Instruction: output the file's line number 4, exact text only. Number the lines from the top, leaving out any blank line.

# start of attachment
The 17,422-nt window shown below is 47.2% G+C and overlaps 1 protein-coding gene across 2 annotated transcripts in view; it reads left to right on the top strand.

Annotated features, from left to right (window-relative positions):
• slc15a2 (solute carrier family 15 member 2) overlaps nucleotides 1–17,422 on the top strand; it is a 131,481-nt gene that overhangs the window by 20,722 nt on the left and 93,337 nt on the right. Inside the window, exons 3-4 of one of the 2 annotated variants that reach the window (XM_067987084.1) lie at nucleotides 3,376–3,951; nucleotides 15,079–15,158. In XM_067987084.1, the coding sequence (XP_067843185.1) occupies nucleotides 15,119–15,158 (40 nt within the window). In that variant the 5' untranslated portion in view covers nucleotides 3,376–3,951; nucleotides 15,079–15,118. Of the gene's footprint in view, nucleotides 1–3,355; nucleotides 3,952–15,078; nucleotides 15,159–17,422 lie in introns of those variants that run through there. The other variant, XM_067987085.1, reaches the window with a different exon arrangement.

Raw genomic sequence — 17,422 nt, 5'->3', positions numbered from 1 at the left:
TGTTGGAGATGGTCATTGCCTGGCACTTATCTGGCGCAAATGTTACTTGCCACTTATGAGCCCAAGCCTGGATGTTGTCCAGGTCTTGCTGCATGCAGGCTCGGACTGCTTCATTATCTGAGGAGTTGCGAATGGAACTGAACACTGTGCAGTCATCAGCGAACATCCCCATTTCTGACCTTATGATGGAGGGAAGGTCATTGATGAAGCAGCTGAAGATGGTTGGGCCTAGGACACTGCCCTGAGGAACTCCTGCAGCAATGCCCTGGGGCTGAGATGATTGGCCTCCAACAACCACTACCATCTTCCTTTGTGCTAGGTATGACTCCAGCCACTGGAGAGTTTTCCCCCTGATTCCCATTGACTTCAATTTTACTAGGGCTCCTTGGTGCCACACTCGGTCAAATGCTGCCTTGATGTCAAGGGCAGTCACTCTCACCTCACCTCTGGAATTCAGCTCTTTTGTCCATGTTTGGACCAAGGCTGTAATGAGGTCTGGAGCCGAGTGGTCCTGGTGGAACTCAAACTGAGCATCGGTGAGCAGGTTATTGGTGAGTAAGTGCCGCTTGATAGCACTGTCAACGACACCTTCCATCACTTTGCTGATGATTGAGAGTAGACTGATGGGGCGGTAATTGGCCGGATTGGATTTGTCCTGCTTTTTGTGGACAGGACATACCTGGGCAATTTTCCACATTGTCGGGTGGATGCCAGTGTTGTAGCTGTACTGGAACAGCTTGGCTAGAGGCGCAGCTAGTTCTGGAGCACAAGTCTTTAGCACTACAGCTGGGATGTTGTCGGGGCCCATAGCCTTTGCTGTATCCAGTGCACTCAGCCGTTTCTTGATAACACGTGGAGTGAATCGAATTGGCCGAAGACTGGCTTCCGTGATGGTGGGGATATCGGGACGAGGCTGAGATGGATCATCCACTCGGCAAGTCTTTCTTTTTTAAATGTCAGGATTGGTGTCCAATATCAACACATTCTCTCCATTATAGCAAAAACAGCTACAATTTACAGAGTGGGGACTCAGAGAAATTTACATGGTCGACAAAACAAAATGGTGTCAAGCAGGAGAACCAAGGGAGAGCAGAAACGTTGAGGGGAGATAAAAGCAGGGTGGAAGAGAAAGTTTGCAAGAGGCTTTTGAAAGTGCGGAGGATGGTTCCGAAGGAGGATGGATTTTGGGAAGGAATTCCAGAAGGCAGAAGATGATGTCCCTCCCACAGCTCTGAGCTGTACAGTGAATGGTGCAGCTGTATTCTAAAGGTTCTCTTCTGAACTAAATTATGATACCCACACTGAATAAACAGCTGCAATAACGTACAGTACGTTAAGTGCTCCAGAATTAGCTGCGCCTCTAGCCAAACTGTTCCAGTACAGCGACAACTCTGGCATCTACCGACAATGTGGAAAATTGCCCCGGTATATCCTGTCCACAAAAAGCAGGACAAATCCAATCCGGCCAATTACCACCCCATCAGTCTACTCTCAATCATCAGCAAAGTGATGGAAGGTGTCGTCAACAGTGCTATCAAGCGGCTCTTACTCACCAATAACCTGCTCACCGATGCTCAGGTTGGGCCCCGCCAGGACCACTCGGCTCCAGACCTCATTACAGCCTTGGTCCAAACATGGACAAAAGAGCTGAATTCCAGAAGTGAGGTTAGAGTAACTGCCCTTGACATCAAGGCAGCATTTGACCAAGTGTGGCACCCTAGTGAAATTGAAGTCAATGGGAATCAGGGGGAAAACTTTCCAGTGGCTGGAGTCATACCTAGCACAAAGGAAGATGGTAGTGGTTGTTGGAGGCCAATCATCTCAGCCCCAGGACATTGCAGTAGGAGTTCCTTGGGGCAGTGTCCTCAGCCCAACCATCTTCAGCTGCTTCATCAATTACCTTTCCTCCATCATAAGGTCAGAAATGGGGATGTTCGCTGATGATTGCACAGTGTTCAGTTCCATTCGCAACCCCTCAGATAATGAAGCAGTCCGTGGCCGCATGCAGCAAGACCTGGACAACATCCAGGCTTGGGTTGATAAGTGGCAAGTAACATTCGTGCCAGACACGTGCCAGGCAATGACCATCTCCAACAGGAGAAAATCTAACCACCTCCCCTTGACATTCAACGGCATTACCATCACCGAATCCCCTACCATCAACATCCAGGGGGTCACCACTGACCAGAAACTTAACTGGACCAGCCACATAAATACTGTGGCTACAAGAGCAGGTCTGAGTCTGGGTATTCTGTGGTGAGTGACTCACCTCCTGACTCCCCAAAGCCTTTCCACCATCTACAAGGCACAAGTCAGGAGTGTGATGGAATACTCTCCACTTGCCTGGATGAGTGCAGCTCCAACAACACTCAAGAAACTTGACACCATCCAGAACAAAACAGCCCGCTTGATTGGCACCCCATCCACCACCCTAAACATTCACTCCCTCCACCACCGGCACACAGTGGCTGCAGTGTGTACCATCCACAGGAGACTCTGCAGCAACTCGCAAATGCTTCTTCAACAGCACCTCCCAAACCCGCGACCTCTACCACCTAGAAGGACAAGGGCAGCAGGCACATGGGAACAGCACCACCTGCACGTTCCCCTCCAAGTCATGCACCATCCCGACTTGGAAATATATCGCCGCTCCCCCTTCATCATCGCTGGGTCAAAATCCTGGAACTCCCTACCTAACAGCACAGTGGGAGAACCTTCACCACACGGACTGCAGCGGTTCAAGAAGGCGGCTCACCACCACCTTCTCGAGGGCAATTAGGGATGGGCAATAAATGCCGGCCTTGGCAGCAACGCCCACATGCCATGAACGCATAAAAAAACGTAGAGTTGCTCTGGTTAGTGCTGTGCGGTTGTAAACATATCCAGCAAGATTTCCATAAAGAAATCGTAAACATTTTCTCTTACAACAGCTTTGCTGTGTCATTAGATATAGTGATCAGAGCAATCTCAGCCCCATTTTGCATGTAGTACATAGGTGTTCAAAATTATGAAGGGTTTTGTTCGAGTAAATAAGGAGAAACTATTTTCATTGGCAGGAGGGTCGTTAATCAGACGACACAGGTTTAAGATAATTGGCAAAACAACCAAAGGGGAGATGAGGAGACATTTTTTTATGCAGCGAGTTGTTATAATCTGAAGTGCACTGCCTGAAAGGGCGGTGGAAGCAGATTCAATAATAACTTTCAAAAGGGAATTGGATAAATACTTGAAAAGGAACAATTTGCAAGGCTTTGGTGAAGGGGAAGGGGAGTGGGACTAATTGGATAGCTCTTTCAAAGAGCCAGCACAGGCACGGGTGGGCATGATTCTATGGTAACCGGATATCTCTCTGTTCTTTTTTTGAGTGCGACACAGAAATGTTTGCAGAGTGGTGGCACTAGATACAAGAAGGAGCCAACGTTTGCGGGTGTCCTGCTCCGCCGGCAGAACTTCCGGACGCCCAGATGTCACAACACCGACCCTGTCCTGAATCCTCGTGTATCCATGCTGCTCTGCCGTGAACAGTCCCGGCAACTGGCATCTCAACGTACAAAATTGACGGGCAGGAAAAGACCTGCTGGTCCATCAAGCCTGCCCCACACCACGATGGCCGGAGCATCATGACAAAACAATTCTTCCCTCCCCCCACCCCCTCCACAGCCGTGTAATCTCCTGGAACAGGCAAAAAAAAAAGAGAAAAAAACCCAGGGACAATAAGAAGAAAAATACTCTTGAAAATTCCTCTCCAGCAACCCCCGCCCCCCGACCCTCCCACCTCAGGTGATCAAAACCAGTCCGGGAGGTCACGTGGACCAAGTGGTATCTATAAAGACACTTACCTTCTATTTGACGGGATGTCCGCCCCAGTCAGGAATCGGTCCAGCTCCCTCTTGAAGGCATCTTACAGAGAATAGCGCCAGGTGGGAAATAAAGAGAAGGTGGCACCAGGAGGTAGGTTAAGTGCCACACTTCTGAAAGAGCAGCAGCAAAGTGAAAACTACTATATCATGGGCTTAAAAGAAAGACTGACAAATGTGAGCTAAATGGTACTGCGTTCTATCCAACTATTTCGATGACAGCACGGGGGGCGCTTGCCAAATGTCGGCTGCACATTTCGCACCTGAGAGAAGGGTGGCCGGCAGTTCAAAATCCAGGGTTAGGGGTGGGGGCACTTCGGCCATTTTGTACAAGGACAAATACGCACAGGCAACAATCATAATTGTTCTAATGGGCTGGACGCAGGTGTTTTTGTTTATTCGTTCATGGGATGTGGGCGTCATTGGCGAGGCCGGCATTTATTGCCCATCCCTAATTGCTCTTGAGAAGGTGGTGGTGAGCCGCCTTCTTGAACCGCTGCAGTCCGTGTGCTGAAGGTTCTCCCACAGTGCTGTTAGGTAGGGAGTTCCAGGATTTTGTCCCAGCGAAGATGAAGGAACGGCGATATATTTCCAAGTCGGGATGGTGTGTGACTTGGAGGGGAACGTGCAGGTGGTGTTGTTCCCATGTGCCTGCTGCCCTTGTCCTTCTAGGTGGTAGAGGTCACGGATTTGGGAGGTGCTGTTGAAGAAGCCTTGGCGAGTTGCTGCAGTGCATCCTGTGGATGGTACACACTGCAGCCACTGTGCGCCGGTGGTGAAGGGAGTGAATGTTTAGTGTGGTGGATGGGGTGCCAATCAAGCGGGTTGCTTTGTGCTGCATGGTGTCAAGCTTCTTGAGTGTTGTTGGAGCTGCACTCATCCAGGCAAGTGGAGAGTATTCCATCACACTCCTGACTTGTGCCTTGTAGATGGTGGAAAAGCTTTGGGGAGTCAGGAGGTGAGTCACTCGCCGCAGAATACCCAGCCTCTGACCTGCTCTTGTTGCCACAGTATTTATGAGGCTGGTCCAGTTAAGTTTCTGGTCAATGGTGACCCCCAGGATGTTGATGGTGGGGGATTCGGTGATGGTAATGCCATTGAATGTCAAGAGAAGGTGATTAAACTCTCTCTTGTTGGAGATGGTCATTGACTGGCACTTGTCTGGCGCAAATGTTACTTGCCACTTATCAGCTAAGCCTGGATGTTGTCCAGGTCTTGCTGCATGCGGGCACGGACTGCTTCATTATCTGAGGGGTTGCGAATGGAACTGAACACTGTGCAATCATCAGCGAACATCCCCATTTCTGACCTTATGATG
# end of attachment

Raw genomic sequence — 17,422 nt, 5'->3', positions numbered from 1 at the left: